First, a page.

Archbishop William E. Lori of Baltimore, chairman of the U.S. Conference of Catholic Bishops’ (USCCB) Committee on Pro-Life Activities and Cardinal Timothy M. Dolan of New York, chairman of the USCCB’s Committee for Religious Liberty, issued the following statement: 

“The majority in the House of Representatives voted last Friday to pass the most unjust and extreme abortion on demand bill our nation has ever seen. Answering the needs of women by promoting taxpayer-funded elective abortion, as this bill would do, is a grave evil and a failure to love and serve women. Offering free or low-cost abortions, instead of increasing the resources women need to care for themselves and their children, is not ‘choice’ but coercion and callous abandonment. Simply repeating the mantra that abortion is healthcare doesn’t make it so. Deliberately ending the lives of defenseless and voiceless human beings is the antithesis of healthcare.   

“We implore those who see abortion as a legitimate ‘solution’ to the needs of women to abandon this path of death and despair. Instead, we invite all to join us in pursuing a vision we presented in Standing with Moms in Need, a vision that upholds the truth that every human life is sacred and inviolable—a society in which the legal protection of human life is accompanied by profound care for mothers and their children. We exhort our nation to prioritize the well-being of women, children, and families with both material resources and personal accompaniment so that no woman ever feels forced to choose between her future and the life of her child.”


Media Contact:
Chieko Noguchi

U.S. Bishops’ Secretariat for Child and Youth Protection Releases Annual Report

WASHINGTON - The U.S. Conference of Catholic Bishops’ (USCCB) Secretariat of Child and Youth Protection has released their 2021 Annual Report. The report is based on the audit findings of StoneBridge Business Partners, a specialty consulting firm headquartered in Rochester, New York, which provides forensic, internal, and compliance audit services to leading organizations nationwide. A survey on allegations conducted by the Center for Applied Research in the Apostolate (CARA) is also included as a part of the report.

This is the nineteenth such report since 2002 when the U.S. bishops established and adopted the Charter for the Protection of Children and Young People, a comprehensive set of procedures to address allegations of sexual abuse of minors by Catholic clergy and made a promise to protect and a pledge to heal.

The 2021 report for audit year July 1, 2020 – June 30, 2021, states that 2,930 victim survivors came forward with 3,103 allegations. The number of allegations is 1,149 less than that reported in 2020. This decrease is due in large part to the resolution of allegations received as a result of lawsuits, compensation programs, and bankruptcies. Of the allegations received, 2,284 (74%) were first brought to the attention of the diocesan/eparchial representative by an attorney.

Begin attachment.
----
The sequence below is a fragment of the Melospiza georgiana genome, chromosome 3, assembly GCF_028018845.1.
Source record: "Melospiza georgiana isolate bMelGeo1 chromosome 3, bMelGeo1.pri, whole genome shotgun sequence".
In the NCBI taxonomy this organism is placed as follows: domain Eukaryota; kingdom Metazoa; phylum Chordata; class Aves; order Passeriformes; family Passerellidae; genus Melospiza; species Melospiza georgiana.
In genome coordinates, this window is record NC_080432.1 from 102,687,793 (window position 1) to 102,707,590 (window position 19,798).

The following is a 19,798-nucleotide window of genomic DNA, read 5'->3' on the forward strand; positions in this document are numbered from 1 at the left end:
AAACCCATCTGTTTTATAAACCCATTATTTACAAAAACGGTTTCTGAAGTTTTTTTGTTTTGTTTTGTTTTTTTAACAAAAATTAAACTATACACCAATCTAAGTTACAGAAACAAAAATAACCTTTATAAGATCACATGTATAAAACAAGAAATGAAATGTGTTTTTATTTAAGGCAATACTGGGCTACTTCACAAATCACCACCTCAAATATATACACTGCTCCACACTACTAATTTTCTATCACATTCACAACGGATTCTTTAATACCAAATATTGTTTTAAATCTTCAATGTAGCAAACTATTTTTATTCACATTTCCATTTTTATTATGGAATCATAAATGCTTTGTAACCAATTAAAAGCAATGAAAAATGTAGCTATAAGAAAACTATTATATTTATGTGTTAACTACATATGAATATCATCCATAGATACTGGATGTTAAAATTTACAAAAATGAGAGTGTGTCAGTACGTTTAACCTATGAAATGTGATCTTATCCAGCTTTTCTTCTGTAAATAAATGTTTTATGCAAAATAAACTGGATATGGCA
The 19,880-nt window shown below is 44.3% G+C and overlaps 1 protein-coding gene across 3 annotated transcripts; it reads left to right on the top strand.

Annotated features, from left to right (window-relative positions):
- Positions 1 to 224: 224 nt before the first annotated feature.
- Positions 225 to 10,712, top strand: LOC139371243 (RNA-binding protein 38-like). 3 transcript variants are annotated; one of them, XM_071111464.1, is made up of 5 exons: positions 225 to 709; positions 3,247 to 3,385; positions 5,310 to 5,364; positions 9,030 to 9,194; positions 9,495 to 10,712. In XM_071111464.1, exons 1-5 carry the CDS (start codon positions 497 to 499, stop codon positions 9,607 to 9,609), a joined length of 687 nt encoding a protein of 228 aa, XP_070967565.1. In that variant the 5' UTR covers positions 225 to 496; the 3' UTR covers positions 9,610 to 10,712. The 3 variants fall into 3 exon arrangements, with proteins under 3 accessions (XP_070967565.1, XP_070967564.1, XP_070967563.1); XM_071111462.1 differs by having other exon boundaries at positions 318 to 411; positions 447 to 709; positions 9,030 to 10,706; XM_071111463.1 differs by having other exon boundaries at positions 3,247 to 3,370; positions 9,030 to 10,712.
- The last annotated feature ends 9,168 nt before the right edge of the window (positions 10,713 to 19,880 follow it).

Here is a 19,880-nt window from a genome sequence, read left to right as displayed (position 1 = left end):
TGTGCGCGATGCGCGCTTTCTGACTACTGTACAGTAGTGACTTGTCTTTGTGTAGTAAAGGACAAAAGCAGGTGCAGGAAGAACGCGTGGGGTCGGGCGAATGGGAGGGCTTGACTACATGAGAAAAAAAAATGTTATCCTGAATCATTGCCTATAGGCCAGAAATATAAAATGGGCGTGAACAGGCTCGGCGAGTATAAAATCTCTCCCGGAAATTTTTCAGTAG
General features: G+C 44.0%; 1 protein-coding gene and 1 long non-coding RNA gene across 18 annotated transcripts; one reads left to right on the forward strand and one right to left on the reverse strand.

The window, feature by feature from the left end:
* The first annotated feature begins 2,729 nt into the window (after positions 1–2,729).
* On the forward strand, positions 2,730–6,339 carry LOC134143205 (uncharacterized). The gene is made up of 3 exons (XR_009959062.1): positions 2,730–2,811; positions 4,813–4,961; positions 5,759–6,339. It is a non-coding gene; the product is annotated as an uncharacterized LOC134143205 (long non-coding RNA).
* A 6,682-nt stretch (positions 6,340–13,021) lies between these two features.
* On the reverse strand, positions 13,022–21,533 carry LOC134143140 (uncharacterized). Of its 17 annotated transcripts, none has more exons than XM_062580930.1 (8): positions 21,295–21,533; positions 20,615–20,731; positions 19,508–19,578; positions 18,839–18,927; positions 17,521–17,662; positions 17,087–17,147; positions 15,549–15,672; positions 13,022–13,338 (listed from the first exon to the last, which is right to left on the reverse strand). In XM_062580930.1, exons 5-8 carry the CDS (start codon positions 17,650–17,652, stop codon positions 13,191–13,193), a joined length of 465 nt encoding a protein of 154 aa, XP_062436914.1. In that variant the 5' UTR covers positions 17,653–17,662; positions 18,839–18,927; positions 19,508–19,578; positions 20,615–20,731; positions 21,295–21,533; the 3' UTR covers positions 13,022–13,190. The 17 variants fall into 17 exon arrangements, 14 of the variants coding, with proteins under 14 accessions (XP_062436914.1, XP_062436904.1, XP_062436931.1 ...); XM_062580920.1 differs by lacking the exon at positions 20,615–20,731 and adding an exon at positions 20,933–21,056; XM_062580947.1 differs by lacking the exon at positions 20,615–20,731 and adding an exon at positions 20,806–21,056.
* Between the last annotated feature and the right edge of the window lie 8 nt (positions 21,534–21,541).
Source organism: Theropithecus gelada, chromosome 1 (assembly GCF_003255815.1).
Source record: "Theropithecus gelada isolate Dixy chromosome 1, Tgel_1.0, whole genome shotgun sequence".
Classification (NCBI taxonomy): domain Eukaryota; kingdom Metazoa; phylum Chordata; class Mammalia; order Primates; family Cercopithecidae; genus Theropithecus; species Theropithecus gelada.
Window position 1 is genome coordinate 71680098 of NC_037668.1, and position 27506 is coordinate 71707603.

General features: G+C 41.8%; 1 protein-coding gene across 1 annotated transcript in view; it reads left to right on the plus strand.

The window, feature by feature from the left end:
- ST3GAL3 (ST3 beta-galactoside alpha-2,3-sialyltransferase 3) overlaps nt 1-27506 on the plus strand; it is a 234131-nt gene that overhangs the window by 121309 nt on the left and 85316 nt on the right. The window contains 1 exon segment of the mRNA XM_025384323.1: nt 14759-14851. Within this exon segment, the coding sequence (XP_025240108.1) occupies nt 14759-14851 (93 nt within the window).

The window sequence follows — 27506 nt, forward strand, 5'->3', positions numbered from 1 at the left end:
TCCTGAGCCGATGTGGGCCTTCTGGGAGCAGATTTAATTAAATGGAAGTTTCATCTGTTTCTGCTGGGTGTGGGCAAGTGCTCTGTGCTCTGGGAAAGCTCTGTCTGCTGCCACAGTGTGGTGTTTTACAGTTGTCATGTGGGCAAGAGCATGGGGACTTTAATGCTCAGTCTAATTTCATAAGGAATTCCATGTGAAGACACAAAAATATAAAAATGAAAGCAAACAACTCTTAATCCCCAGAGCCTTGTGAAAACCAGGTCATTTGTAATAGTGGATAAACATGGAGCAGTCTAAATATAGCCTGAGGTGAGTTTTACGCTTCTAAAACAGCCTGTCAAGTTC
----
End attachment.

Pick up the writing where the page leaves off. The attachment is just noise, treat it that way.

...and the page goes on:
During this audit year, 30 allegations were made by current minors, six of which were substantiated, nine are still under investigation, nine were unsubstantiated, five were unable to be proven, and one was referred to the provincial of a religious order.

During the audit period, dioceses and eparchies provided outreach and support to 285 victim survivors and their families who reported during the audit period. Continued support was provided to 1,737 victim survivors who had reported in prior audit periods.

The report notes the ongoing work of the Church in continuing the call to ensure the safety of children and vulnerable adults. In 2021, the church conducted 1,964,656 background checks on clergy, employees, and volunteers. In addition, in 2021, over 2 million adults and over 2.4 million children and youth were trained in how to identify the warning signs of abuse and how to report those signs.

Despite restrictions experienced due to the pandemic, elements included in the Charter audit process conducted by Stonebridge Business Partners, were not altered:

  • 70 dioceses/eparchies were visited either in-person or via remote technology and data collected from 122 others.
  • There were four instances of non-compliance: the Diocese of Corpus Christi, the Diocese of Lafayette in Louisiana, the Diocese of New Ulm, and the Eparchy of Newton were found non-compliant with Article 2 of the Charter due to inactivity of their Review Boards. Subsequent convening of the respective Review Boards brought each into compliance with Article 2 of the Charter.
  • Three eparchies and one diocese did not participate in the audit: the Chaldean Eparchy of St. Peter the Apostle, the Eparchy of Our Lady of Lebanon, St. Nicholas Ukrainian Catholic Eparchy, and the Diocese of St. Thomas in the Virgin Islands.

The USCCB’s Committee on the Protection of Children and Young People and the National Review Board continue to emphasize that the audit and continued application of zero-tolerance policies are two important tools in the Church’s broader program of creating a culture of protection and healing that exceeds the requirements of the Charter.

The full annual report, and all previously published annual reports, may be found on the secretariat’s website, along with the full text of the Charter for the Protection of Children and Young People, along with additional information and resources on diocesan requirements for the protection of children and young people.


Media Contact:
Chieko Noguchi